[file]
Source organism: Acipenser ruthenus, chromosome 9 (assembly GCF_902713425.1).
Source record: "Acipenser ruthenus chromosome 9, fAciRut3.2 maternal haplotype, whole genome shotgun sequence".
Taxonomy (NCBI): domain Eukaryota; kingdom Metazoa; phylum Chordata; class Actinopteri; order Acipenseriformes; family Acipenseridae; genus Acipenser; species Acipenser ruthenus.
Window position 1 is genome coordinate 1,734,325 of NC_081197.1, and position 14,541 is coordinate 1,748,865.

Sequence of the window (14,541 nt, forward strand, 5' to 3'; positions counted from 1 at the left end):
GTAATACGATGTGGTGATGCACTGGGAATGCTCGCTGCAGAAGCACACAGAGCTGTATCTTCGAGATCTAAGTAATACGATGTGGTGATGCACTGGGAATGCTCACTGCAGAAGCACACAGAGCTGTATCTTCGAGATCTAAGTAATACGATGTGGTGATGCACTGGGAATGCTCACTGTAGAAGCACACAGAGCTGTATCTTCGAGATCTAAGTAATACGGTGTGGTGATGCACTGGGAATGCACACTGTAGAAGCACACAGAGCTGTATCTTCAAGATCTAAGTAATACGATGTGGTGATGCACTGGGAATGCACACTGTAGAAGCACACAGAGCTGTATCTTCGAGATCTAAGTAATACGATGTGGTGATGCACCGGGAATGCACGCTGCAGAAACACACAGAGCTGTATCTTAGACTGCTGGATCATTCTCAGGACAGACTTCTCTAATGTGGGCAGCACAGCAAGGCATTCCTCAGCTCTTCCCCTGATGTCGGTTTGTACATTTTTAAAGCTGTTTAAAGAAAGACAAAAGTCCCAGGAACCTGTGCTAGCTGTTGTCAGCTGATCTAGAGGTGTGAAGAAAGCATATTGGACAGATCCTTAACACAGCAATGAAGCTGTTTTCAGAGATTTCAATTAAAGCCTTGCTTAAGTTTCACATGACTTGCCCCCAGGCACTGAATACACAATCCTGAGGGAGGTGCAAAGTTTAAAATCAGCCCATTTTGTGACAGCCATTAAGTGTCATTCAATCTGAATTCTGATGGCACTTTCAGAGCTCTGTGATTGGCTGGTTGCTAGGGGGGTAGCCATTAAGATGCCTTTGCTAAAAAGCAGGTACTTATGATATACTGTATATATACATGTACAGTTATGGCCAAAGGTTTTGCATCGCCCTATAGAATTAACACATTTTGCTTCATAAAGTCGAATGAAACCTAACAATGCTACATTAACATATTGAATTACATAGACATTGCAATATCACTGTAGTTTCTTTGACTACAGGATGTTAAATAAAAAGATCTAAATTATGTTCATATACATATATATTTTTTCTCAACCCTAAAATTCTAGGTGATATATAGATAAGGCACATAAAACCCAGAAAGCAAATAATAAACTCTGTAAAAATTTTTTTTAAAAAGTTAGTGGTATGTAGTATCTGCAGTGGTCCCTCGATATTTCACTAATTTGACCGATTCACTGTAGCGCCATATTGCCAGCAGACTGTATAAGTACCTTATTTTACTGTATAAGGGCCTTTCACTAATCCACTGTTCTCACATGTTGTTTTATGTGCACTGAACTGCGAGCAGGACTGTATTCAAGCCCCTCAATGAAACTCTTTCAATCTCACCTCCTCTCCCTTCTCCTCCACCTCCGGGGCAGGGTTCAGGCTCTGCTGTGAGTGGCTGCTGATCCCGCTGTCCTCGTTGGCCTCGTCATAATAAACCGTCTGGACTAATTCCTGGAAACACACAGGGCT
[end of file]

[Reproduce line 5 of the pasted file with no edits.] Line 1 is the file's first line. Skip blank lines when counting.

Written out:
Sequence of the window (14,541 nt, forward strand, 5' to 3'; positions counted from 1 at the left end):